The polymeric material and the ferroelectric material may be mixed by any convenient method. The ferroelectric is preferably used in finely divided form, i.e., an average particle size within the range of about 0.1 to 10 microns. Blends may be formed by adding the powdered ferroelectric to a hot melt of the polymeric material in a mill mixer such as a Brabender Plastograph. Mixing may also be carried out using a Banbury mixer which is commonly used in rubber compounding, or by mixing the powder with a polymer latex prior to coagulation and recovery of the latex. Where the polymeric material comprises an elastomer which is to be cured or vulcanized, the appropriate'curing agents and rubber processing aids as are known in the art may also be added at this time.

Although blocking electrodes having'a blocking layer prepared from the mixture of polymeric material and ferroelectric perform quite well in the electrophoretic process, certain problems may arise where the blocking electrode is intended for use in a continuous process involving cyclic reexposure of the same surface to the high imaging field, as would be the case where the electrode is in the form of a roller as-in FIGS. 1 and 2. Re-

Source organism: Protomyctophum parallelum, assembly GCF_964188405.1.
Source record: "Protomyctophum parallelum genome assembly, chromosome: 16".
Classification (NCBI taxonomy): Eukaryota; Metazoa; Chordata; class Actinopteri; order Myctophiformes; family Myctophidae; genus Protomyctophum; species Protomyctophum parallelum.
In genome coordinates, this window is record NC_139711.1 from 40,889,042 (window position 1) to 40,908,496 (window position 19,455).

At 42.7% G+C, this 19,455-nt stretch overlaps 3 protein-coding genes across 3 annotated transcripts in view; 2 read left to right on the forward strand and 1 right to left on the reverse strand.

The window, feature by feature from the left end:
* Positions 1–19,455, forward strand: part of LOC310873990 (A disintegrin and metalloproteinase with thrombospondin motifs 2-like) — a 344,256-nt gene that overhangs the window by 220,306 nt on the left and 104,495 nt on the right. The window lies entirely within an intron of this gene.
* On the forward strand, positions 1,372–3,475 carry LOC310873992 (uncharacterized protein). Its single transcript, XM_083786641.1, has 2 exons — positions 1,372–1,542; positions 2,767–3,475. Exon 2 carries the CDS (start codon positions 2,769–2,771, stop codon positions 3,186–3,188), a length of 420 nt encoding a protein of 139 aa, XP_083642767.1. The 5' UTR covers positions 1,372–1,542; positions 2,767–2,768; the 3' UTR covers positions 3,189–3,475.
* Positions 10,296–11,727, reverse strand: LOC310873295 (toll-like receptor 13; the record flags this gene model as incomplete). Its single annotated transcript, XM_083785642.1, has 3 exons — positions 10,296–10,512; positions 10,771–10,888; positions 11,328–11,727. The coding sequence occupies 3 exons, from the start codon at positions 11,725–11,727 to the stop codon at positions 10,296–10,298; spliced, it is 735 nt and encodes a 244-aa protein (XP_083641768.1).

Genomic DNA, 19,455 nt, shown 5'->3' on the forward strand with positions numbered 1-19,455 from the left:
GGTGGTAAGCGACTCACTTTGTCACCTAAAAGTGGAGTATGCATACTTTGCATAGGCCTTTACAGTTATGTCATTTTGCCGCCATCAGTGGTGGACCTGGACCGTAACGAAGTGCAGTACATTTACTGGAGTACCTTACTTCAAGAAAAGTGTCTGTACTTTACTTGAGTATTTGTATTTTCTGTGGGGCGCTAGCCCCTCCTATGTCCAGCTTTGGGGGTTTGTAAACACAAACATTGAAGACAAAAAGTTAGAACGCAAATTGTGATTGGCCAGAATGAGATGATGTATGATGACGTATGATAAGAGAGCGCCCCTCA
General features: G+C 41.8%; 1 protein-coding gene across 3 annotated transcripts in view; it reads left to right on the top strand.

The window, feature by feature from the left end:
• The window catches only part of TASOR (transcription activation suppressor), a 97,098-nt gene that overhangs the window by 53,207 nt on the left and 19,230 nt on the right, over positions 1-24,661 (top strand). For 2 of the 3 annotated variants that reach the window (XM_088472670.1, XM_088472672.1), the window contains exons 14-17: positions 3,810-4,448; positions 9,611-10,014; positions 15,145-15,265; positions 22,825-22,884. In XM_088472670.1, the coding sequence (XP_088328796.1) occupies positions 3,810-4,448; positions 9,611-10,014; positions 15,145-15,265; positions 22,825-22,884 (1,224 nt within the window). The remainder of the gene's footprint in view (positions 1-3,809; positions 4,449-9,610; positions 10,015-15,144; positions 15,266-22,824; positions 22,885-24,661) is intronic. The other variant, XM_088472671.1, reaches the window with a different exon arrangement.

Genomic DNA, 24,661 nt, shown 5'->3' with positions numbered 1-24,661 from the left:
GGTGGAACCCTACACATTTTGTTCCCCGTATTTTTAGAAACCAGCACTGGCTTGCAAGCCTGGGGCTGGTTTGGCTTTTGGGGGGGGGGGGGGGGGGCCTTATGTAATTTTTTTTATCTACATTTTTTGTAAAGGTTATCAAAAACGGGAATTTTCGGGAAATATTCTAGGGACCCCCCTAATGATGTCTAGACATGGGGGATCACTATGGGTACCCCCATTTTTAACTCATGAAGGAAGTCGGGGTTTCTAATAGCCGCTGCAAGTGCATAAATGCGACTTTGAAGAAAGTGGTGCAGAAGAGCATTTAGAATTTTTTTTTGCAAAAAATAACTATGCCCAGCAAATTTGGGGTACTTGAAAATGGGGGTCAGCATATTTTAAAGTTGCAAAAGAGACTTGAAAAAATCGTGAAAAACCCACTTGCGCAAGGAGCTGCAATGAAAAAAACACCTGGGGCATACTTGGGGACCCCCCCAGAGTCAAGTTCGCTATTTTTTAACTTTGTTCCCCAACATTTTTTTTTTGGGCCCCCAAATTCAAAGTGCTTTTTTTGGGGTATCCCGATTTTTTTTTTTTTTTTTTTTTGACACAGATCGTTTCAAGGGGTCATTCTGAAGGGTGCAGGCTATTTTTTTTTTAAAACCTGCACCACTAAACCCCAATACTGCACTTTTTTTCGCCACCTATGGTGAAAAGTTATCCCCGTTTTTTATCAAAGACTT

sidual charge present on the surface of the electrode from a previous cycle must be substantially dissipated before a second cycle commences or the residual charge will interfere with subsequent imaging'ln other words, the blocking layer should have a relatively short time constant or relaxation time which should be less than the cycling time but greater than the imaging time. For the purposes of this invention, it has been found thatthe volume resistivity (23C) of the blocking layer should be less than about 10 ohm-cm, preferably wtihin the range of about 10 to 10' ohm-cm, in order for the blocking layer to sufficiently self-discharge residual charges via internal conduction between the use cycles. Thus, where the volume resistivity of the blocking layer comprising the mixture of polymeric material and ferroelectric material is in excess of 10' ohm-cm and the blocking layer is intended for cyclic reuse, the'volume resistivity may be lowered to within acceptable limits by intimately mixing with the blocking layer composition minor amounts of an additive which is more conductive than the polymeric material. Exemplary materials suitable for this purpose include conductive fillers such as graphite and conductive carbon black, Lewis acids, polyelectrolytic resins such as O 26l 1.12 which is'a polyquaternary ammonium salt complex available from Dow Chemical Co., plasticizers such as triphenyl or tricresyl phosphate or N-ethyl p-toluenesulphonamide, polymer curing agents, and impurities such as organic dyes and halogen molecules. In general, the conductive additive should have a volume resistivity of less than 10 ohm-cm (23C) and preferably'less than 10 ohm-cm, and may be used at alevel of'from about 0.1 to about25 percent by weight, based on the weight of polymeric material. t